I spent the weekend with the table top balanced on a beanbag in the sitting room, the table stem thrown into a hall corner and a vast empty space in the kitchen where the table should have been.
Finally, on Monday morning, I marched back into shop in foul humour. “It doesn’t work!” I said. The girl behind the counter looked at it, twiddled the screw in stoppers on the base of the legs, set it evenly on the floor and said, “There you go”.
Oh the shame.
On Monday evening I cooked some very nice chicken fillets and ate at my new, well balanced kitchen table for the very first time. Victory!
.. I got myself a lawnmower. The actual mowing operation was worthy of NATO. When I had got it out of it’s box and tightened up the handlebars I put oil in it (very proud that I got that right) and added some petrol. Then I spent twenty minutes vainly hauling the starter cord. All I got in response was a momentary splutter and then… silence. As the cursing got louder my new neighbour took an interest.
“Did you put oil in it?”
“Did you feed the choke?”
Yeah, fed the choke.
“Is the throttle on?”
“Are you sure you put oil in it?”
But we had a pleasant half hour chatting about vegetables and scrap metal grinders. Then he said, “Is the spark plug cap on?”
I tried to disguise the fact that I didn’t know where the spark plug was. “Ah yeah, that’s all fine”
“Are you sure?”
“Yup… spark plug cap.. yeah, yeah”
“It’s at the front”
“Thanks – Oh, look at that, the caps not connected”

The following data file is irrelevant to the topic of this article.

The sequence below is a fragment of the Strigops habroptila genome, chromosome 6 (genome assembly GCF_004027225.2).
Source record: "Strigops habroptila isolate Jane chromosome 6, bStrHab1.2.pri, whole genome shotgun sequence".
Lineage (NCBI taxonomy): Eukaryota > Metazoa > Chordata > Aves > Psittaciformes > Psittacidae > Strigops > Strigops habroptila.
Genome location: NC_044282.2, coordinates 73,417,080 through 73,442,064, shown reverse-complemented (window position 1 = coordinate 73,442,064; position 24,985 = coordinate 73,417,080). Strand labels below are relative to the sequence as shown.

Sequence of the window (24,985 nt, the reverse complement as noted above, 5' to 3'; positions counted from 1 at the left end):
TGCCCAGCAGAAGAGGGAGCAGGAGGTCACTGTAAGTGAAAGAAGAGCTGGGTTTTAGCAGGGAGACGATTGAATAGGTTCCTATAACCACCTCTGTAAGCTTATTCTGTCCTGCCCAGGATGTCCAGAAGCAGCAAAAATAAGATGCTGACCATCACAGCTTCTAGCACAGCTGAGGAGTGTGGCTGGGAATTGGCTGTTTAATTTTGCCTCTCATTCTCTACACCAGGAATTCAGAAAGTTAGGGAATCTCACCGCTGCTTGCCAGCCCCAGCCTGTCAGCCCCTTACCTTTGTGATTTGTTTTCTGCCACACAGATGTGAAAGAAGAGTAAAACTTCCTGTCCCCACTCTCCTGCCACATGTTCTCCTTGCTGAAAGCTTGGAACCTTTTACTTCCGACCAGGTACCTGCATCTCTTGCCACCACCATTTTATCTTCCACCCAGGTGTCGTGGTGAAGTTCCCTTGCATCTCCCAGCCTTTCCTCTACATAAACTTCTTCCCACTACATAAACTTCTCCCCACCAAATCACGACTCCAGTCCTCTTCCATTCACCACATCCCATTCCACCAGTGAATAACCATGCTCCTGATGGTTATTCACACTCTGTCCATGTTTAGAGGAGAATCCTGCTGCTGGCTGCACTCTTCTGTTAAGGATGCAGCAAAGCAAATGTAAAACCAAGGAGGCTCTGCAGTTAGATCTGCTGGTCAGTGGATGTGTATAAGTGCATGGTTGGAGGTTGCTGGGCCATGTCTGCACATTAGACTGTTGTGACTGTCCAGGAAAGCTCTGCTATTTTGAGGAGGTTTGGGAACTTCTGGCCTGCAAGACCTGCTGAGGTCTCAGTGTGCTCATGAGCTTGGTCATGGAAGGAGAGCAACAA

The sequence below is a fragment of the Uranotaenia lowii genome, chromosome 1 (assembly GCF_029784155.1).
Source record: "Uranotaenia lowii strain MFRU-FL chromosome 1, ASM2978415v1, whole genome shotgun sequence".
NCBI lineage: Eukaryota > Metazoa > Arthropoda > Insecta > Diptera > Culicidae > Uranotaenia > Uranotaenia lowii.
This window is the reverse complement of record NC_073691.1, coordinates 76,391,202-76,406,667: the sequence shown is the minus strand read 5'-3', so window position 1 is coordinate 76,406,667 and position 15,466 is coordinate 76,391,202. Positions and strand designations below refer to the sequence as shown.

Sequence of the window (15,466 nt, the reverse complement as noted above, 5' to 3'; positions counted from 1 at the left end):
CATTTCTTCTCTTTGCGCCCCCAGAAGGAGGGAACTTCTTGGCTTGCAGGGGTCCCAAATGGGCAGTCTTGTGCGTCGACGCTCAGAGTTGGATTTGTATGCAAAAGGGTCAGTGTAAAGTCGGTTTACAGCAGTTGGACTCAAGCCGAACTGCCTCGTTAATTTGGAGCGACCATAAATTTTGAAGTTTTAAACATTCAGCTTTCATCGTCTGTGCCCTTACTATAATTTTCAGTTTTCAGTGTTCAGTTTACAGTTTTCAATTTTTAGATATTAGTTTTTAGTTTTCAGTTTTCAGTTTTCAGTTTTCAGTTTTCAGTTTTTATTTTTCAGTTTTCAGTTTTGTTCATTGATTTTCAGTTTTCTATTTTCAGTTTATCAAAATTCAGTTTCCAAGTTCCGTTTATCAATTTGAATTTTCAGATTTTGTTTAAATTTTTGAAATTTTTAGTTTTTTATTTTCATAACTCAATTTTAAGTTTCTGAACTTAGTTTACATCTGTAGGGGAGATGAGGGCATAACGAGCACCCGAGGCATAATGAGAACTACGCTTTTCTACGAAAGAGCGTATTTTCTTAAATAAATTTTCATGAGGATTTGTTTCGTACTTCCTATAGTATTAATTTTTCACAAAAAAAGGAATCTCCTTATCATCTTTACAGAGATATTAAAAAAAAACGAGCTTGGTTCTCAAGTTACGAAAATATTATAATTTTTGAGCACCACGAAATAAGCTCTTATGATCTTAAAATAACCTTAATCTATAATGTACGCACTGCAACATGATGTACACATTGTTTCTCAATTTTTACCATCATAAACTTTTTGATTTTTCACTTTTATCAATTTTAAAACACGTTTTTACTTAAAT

43 (bizarrely) baskets of grass and two hours later I had a freshly mowed lawn and two massive inset bites. By the time I finished it needed doing again. It’s fantastically massive.
Then a mate of mine called around to have a look at the place. His face was priceless as he turned the corner from the yard into the garden. “Bloody hell! Is that all yours?”
I love my new garden. Absolutely love it.
.. situation is becoming critical. I may just have to bite the bullet and go out and get one. The bloke who installed my satellite tv made the unlikely claim that he got a qualcast petrol driven one at Woodies for 35 euro so that will be my stop off on the way to work this afternoon.
I’m slightly worried that I am getting used to living in a half made home and that my motivation for getting the remaining items that I need is slipping. Beware of complacency will be my mantra for the coming week. A house without a kitchen table is a foolish eccentricity, as my white sofa (yes, I know, what was I thinking?) can testify. Residue of spaghetti, baked beans and blackcurrent juice do not compliment it’s appearance.
.. I love the smell of napalm in the morning.
Today I went at the garden, which is huge. In the two weeks that I have been here the lawn has transformed from an attractive green baize into the jungles of apocalypse now. And guess what? I don’t have a lawnmower.
As I stood among what I can only refer to as the undergrowth I was put in mind of Colonel Kilgore and his love of chemical defoliants, a love I am beginning to understand.
You may wonder why I haven’t bought myself a lawnmower. Well, finance is tight and my brother has promised to buy me a lawnmower as a house-warming present. So until he comes up with the goods the vast grass plain will remain unmolested. He’s reckoning on stopping by some time in August and with two baby twins to take care of my problems with the wilderness are not at the top of his priority list.
In order to make some kind of a start I began picking away at the neighbours intruding vegetation with a hand held snipping implement that I doubt very much was intended for anything more challenging than the odd rosebush. Our gardens are separated by a combination of wire-link and wooden fences, leaving plenty of room for rogue bush branches to wind their way into my garden.
I made good progress, gathering a large pile of woody vegetation, although I have no idea what I should do with it. As I went along I disturbed an impressive array of wildlife and was only surprised that I didn’t unearth some of those Japanese soldiers who don’t know that the War is over. But on I went, snipping, pulling and tearing until the fences are more or less clear.